Check our buying guide for the high-tech Yamaha YZF-R6

Check our buying guide for the high-tech Yamaha YZF-R6


Yamaha YZF-R6 buying guide: 2006-2007

By Rob Hull -

 08 September 2008 22:55

If you’re looking to buy a second-hand 2006-2007 Yamaha YZF-R6 then here is a full buying guide.

We’ve given you our five star rating for a number of categories and also offered advice for what to look out for when buy a used model.

The 2006 Yamaha R6 was the most high tech, track focused motorcycle you could buy when it was released. Technology to put Yamaha’s own R1 of the day to shame, reinforcing the fact that 600cc motorcycles are no longer a budget option but, for many, simply the best choice. Rapid, gorgeous and sometimes frustrating on the road but still easy to fall in love with.

Like so many recent Japanese bikes, problems are almost nonexistent with the 2006 R6 and, should they occur, recalls and warranty work should mean the customer doesn’t have to worry. Road salt can still make any motorcycle look tatty fast and crash/theft damage should be checked for when buying used.

• Find Yamaha YZF-R6s for sale
• Shop for Yamaha YZF-R6 Parts and Gear

Rating: 5 out of 5
As a track motorcycle, the 2006 R6 is hard to fault. The steering’s light and neutral, direction changes are fast and effortless and it’s more stable than such a light, nimble motorcycle has any right to be. Lines and corner speed impossible on other bikes are child’s play on the R6. A little too committed for town work and bumpy roads, however.

Rating: 4 out of 5
The R6 was claimed to have an 18,000rpm red line – it was fibs though and ‘only’ revs to 15,800rpm in reality. It does really have fl y-by-wire throttle, titanium valves with chromenitrided valve springs though. All this technology adds up to a smooth, involving engine that loves revs. In fact, it feels broken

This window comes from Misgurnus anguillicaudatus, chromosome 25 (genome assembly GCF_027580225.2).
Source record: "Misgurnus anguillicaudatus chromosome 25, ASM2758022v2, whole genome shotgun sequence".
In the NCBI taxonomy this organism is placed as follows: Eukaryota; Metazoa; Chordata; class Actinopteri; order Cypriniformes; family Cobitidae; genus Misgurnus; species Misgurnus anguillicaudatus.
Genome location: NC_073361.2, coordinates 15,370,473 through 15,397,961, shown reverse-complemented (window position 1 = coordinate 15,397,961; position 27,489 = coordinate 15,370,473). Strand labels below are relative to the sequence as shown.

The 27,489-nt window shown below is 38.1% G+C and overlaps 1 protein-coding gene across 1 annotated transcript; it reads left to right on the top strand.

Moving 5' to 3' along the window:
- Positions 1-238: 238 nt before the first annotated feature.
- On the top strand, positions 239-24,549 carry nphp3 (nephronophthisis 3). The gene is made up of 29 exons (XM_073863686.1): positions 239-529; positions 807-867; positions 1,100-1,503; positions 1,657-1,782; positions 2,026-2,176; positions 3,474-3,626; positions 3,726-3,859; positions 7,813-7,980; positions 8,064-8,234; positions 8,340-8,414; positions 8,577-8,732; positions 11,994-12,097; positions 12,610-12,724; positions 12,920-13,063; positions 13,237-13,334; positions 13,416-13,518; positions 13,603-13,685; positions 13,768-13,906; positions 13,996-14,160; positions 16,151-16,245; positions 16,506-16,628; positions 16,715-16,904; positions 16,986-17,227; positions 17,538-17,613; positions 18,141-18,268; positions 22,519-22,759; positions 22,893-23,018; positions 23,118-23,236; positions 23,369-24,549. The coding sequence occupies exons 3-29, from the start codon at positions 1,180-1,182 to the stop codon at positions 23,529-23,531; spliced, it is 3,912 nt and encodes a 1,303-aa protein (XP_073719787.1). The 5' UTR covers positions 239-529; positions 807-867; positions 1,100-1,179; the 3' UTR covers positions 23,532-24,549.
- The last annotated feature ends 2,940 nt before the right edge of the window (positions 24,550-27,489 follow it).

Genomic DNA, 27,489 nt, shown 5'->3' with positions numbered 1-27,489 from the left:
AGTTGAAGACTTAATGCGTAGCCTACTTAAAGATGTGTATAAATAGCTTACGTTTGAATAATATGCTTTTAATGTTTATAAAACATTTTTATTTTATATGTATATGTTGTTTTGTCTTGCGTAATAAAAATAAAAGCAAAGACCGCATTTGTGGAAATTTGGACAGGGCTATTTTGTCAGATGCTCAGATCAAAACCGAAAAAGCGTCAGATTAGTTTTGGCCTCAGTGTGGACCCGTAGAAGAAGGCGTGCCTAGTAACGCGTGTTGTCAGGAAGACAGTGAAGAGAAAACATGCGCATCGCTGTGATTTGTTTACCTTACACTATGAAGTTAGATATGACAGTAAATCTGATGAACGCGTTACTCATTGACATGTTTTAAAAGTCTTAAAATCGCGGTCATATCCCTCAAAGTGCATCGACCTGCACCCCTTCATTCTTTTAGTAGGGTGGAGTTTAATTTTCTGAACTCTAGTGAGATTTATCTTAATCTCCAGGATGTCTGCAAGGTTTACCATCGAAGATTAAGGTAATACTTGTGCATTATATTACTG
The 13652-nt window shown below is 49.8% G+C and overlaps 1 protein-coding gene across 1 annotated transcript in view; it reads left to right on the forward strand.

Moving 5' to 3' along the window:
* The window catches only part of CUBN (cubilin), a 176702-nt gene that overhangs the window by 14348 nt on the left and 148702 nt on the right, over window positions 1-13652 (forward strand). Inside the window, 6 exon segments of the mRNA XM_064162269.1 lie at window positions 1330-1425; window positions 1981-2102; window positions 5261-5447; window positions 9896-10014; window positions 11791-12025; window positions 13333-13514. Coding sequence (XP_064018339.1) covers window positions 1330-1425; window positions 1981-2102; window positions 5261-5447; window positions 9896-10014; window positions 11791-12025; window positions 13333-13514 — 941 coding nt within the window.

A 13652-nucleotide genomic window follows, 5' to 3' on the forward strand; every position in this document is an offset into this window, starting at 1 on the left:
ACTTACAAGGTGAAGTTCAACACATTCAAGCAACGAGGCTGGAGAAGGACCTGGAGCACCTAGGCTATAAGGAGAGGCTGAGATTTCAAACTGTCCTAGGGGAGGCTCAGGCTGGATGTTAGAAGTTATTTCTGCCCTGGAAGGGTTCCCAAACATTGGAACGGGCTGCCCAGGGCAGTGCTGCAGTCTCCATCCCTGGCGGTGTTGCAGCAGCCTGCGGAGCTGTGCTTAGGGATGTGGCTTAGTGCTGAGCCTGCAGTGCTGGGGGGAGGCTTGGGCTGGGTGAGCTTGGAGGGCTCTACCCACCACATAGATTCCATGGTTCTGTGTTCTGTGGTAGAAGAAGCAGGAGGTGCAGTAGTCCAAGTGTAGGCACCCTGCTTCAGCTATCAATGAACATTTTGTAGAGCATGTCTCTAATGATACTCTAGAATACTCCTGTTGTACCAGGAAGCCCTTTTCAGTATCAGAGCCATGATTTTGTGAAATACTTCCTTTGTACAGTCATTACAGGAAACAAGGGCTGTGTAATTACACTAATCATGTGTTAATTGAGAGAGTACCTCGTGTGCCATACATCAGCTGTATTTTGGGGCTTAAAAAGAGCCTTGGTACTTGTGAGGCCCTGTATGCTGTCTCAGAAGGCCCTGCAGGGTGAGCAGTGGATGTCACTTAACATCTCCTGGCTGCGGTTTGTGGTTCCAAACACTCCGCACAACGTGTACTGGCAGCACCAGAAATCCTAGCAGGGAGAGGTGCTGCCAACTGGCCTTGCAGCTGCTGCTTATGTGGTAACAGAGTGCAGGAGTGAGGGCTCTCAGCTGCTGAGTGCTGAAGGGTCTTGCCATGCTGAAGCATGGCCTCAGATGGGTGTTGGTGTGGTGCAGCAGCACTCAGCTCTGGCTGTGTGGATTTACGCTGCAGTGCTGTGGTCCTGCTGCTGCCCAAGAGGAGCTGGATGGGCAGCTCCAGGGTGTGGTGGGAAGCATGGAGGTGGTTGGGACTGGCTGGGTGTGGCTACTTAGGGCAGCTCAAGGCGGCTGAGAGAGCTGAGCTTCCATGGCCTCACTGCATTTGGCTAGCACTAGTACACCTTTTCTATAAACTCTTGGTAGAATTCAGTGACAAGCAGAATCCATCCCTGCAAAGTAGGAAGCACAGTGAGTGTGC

if you don’t keep it revving hard. And if you do, it produces 131bhp – a similar figure 1000cc motorcycles made 15 years before the 2006 R6’s launch. The bike’s low and midrange power are, unfortunately, less impressive.

Rating: 4 out of 5
The chassis and suspension are derived from Yamaha’s MotoGP bikes and put some race bikes to shame. It has a slipper clutch with lightweight clocks which aren’t too minimal. Comfort at slow speed isn’t good but there is a range of official extras, such as taller screens, to make day-to-day riding more bearable.

Rating: 5 out of 5
Fast, frantic and a race replica, the R6 is nothing but a committed rev freak and it really doesn’t do anything else. Anyone looking for a bike that will relax when they want to is advised to look elsewhere, as the R6 really doesn’t do chilled riding. It’s always in the mood for a race.

Rating: 4 out of 5
The R6 was top track 600 during its launch year, although the competition wasn’t that far behind. Supersport 600 pricing is very competitive so if you shop around on any motorcycle in the class you’ll get a tidy deal. Don’t be afraid of parallel imports as long as they have been converted for UK use and are full power versions.